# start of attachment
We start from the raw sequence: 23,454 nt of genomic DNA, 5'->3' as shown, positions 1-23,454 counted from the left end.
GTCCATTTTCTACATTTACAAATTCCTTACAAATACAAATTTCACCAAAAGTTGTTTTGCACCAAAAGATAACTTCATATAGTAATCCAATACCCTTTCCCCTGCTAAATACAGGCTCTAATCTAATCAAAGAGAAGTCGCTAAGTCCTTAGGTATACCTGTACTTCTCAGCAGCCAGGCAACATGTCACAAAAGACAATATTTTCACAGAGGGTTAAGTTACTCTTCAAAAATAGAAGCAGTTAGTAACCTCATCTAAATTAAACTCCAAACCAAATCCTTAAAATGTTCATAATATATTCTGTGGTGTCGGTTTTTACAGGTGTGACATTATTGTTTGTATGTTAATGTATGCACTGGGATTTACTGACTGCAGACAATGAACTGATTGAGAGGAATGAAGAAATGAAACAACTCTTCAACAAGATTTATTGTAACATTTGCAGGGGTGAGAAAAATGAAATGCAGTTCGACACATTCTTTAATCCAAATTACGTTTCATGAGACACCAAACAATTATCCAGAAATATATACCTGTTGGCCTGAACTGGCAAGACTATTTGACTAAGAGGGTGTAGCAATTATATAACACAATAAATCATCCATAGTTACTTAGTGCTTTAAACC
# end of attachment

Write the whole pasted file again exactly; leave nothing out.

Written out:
We start from the raw sequence: 23,454 nt of genomic DNA, 5'->3' as shown, positions 1-23,454 counted from the left end.
GTCCATTTTCTACATTTACAAATTCCTTACAAATACAAATTTCACCAAAAGTTGTTTTGCACCAAAAGATAACTTCATATAGTAATCCAATACCCTTTCCCCTGCTAAATACAGGCTCTAATCTAATCAAAGAGAAGTCGCTAAGTCCTTAGGTATACCTGTACTTCTCAGCAGCCAGGCAACATGTCACAAAAGACAATATTTTCACAGAGGGTTAAGTTACTCTTCAAAAATAGAAGCAGTTAGTAACCTCATCTAAATTAAACTCCAAACCAAATCCTTAAAATGTTCATAATATATTCTGTGGTGTCGGTTTTTACAGGTGTGACATTATTGTTTGTATGTTAATGTATGCACTGGGATTTACTGACTGCAGACAATGAACTGATTGAGAGGAATGAAGAAATGAAACAACTCTTCAACAAGATTTATTGTAACATTTGCAGGGGTGAGAAAAATGAAATGCAGTTCGACACATTCTTTAATCCAAATTACGTTTCATGAGACACCAAACAATTATCCAGAAATATATACCTGTTGGCCTGAACTGGCAAGACTATTTGACTAAGAGGGTGTAGCAATTATATAACACAATAAATCATCCATAGTTACTTAGTGCTTTAAACC